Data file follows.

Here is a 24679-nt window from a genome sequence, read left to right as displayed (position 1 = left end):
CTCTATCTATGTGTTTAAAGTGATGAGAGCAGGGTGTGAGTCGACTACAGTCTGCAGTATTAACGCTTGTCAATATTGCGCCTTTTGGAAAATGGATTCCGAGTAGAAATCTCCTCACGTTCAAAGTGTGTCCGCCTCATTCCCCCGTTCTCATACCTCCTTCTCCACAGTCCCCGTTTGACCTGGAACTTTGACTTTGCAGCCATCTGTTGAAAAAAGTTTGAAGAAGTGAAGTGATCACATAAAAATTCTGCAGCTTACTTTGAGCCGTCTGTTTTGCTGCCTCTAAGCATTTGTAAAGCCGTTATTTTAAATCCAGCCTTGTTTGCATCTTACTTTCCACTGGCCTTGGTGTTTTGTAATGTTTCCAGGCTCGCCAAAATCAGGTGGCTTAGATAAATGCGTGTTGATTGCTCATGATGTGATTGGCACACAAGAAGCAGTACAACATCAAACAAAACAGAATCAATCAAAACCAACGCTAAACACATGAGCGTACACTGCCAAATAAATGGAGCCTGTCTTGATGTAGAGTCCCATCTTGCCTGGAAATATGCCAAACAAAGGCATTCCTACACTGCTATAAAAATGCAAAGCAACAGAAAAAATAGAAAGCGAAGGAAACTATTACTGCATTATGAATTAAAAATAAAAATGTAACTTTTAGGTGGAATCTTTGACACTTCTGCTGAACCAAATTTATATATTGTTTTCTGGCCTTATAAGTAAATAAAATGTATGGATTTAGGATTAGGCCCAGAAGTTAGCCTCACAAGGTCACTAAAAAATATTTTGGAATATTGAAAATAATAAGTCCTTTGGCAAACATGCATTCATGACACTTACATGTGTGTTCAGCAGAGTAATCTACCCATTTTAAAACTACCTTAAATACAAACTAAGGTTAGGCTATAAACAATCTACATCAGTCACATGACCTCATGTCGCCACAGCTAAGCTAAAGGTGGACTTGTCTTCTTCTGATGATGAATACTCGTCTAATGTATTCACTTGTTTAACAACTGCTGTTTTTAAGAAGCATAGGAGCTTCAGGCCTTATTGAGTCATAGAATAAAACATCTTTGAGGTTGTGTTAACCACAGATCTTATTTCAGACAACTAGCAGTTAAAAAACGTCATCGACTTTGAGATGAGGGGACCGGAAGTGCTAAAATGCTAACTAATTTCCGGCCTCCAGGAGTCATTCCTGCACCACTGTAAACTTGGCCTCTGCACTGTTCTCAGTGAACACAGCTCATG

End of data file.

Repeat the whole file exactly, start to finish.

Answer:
Here is a 24679-nt window from a genome sequence, read left to right as displayed (position 1 = left end):
CTCTATCTATGTGTTTAAAGTGATGAGAGCAGGGTGTGAGTCGACTACAGTCTGCAGTATTAACGCTTGTCAATATTGCGCCTTTTGGAAAATGGATTCCGAGTAGAAATCTCCTCACGTTCAAAGTGTGTCCGCCTCATTCCCCCGTTCTCATACCTCCTTCTCCACAGTCCCCGTTTGACCTGGAACTTTGACTTTGCAGCCATCTGTTGAAAAAAGTTTGAAGAAGTGAAGTGATCACATAAAAATTCTGCAGCTTACTTTGAGCCGTCTGTTTTGCTGCCTCTAAGCATTTGTAAAGCCGTTATTTTAAATCCAGCCTTGTTTGCATCTTACTTTCCACTGGCCTTGGTGTTTTGTAATGTTTCCAGGCTCGCCAAAATCAGGTGGCTTAGATAAATGCGTGTTGATTGCTCATGATGTGATTGGCACACAAGAAGCAGTACAACATCAAACAAAACAGAATCAATCAAAACCAACGCTAAACACATGAGCGTACACTGCCAAATAAATGGAGCCTGTCTTGATGTAGAGTCCCATCTTGCCTGGAAATATGCCAAACAAAGGCATTCCTACACTGCTATAAAAATGCAAAGCAACAGAAAAAATAGAAAGCGAAGGAAACTATTACTGCATTATGAATTAAAAATAAAAATGTAACTTTTAGGTGGAATCTTTGACACTTCTGCTGAACCAAATTTATATATTGTTTTCTGGCCTTATAAGTAAATAAAATGTATGGATTTAGGATTAGGCCCAGAAGTTAGCCTCACAAGGTCACTAAAAAATATTTTGGAATATTGAAAATAATAAGTCCTTTGGCAAACATGCATTCATGACACTTACATGTGTGTTCAGCAGAGTAATCTACCCATTTTAAAACTACCTTAAATACAAACTAAGGTTAGGCTATAAACAATCTACATCAGTCACATGACCTCATGTCGCCACAGCTAAGCTAAAGGTGGACTTGTCTTCTTCTGATGATGAATACTCGTCTAATGTATTCACTTGTTTAACAACTGCTGTTTTTAAGAAGCATAGGAGCTTCAGGCCTTATTGAGTCATAGAATAAAACATCTTTGAGGTTGTGTTAACCACAGATCTTATTTCAGACAACTAGCAGTTAAAAAACGTCATCGACTTTGAGATGAGGGGACCGGAAGTGCTAAAATGCTAACTAATTTCCGGCCTCCAGGAGTCATTCCTGCACCACTGTAAACTTGGCCTCTGCACTGTTCTCAGTGAACACAGCTCATG